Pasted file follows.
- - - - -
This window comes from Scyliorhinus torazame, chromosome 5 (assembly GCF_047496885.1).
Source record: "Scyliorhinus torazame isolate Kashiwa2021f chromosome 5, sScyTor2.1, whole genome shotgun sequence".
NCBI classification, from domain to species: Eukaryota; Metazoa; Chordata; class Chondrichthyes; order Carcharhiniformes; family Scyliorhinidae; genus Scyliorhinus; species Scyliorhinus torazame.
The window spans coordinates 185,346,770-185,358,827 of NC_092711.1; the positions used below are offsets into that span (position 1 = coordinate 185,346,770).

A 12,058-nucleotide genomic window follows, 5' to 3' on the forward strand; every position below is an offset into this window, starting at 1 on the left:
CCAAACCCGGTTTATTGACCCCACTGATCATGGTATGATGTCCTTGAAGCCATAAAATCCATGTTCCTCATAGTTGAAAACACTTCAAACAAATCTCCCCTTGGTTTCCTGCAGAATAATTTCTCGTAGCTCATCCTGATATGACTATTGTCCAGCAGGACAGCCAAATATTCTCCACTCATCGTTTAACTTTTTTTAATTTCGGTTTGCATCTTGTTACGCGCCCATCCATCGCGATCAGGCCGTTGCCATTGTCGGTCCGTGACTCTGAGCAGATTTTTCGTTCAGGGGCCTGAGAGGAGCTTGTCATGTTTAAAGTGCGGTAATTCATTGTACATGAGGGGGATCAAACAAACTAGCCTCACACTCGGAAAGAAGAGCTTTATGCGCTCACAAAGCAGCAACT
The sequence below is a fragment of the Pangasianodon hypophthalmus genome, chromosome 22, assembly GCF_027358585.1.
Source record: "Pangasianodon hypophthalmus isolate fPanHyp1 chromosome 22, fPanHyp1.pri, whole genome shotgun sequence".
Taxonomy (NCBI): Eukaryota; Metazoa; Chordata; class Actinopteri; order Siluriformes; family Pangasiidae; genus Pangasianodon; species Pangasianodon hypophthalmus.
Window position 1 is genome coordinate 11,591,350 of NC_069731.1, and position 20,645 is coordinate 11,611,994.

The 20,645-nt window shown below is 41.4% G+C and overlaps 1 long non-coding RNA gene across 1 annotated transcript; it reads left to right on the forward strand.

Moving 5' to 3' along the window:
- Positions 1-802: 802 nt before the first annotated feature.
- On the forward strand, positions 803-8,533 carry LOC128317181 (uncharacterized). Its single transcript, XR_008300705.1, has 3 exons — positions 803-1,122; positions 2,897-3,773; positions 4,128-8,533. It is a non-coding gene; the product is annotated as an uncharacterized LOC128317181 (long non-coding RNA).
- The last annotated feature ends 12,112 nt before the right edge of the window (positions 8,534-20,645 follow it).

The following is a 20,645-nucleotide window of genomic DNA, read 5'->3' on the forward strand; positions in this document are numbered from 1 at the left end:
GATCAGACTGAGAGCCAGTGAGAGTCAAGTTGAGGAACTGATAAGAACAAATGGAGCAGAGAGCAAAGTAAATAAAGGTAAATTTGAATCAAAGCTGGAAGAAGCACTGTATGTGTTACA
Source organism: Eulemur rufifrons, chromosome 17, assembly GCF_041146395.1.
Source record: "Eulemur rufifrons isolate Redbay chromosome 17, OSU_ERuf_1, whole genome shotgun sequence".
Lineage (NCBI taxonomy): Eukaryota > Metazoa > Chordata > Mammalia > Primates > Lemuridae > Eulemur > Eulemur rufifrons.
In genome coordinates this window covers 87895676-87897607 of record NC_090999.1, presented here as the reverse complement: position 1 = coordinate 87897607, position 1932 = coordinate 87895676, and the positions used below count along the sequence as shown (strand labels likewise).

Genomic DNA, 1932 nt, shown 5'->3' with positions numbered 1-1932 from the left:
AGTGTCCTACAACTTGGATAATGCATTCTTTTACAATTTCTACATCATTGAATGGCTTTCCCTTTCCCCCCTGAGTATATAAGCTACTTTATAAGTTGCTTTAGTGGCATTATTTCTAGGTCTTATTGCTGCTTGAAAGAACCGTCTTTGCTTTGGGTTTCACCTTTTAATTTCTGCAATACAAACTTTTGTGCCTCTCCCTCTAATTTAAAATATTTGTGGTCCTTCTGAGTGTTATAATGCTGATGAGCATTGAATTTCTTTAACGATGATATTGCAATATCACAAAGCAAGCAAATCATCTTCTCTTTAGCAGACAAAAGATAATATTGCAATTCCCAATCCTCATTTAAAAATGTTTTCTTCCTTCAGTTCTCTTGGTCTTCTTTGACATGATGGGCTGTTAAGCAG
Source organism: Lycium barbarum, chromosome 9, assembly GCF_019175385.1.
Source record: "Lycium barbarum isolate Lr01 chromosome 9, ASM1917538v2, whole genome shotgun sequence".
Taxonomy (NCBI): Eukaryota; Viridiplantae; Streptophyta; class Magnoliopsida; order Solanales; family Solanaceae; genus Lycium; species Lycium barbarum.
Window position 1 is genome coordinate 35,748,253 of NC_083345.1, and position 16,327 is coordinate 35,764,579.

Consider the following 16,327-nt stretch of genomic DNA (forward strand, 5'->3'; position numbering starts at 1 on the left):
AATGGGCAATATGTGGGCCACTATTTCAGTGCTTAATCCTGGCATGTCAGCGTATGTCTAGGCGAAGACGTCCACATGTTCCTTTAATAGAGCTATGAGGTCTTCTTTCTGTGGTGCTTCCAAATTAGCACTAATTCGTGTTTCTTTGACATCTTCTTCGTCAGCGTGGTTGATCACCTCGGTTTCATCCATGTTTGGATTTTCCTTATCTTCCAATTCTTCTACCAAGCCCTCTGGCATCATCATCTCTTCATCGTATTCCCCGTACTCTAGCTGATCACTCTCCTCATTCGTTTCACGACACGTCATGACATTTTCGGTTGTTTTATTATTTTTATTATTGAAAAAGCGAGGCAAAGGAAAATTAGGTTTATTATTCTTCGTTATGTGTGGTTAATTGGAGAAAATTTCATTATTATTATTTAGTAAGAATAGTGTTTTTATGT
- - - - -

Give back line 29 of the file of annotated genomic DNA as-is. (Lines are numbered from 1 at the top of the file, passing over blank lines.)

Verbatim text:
AATGGGCAATATGTGGGCCACTATTTCAGTGCTTAATCCTGGCATGTCAGCGTATGTCTAGGCGAAGACGTCCACATGTTCCTTTAATAGAGCTATGAGGTCTTCTTTCTGTGGTGCTTCCAAATTAGCACTAATTCGTGTTTCTTTGACATCTTCTTCGTCAGCGTGGTTGATCACCTCGGTTTCATCCATGTTTGGATTTTCCTTATCTTCCAATTCTTCTACCAAGCCCTCTGGCATCATCATCTCTTCATCGTATTCCCCGTACTCTAGCTGATCACTCTCCTCATTCGTTTCACGACACGTCATGACATTTTCGGTTGTTTTATTATTTTTATTATTGAAAAAGCGAGGCAAAGGAAAATTAGGTTTATTATTCTTCGTTATGTGTGGTTAATTGGAGAAAATTTCATTATTATTATTTAGTAAGAATAGTGTTTTTATGT